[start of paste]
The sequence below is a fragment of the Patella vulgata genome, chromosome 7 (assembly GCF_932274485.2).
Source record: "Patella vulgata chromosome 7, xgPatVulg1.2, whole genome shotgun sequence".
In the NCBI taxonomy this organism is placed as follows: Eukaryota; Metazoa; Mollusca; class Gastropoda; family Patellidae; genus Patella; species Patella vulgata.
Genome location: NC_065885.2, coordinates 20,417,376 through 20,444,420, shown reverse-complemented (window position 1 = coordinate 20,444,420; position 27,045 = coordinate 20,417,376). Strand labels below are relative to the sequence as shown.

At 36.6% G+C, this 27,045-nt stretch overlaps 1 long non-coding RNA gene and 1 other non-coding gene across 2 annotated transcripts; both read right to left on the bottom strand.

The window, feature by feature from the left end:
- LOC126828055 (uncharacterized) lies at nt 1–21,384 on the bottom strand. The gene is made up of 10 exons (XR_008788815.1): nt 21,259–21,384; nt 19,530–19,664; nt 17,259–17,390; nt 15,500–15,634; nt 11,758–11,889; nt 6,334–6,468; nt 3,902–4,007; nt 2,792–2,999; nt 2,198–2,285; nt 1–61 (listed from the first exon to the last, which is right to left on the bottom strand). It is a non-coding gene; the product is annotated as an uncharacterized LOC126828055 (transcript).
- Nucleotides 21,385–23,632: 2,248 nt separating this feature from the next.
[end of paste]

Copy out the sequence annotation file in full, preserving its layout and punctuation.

The sequence below is a fragment of the Patella vulgata genome, chromosome 7 (assembly GCF_932274485.2).
Source record: "Patella vulgata chromosome 7, xgPatVulg1.2, whole genome shotgun sequence".
In the NCBI taxonomy this organism is placed as follows: Eukaryota; Metazoa; Mollusca; class Gastropoda; family Patellidae; genus Patella; species Patella vulgata.
Genome location: NC_065885.2, coordinates 20,417,376 through 20,444,420, shown reverse-complemented (window position 1 = coordinate 20,444,420; position 27,045 = coordinate 20,417,376). Strand labels below are relative to the sequence as shown.

At 36.6% G+C, this 27,045-nt stretch overlaps 1 long non-coding RNA gene and 1 other non-coding gene across 2 annotated transcripts; both read right to left on the bottom strand.

The window, feature by feature from the left end:
- LOC126828055 (uncharacterized) lies at nt 1–21,384 on the bottom strand. The gene is made up of 10 exons (XR_008788815.1): nt 21,259–21,384; nt 19,530–19,664; nt 17,259–17,390; nt 15,500–15,634; nt 11,758–11,889; nt 6,334–6,468; nt 3,902–4,007; nt 2,792–2,999; nt 2,198–2,285; nt 1–61 (listed from the first exon to the last, which is right to left on the bottom strand). It is a non-coding gene; the product is annotated as an uncharacterized LOC126828055 (transcript).
- Nucleotides 21,385–23,632: 2,248 nt separating this feature from the next.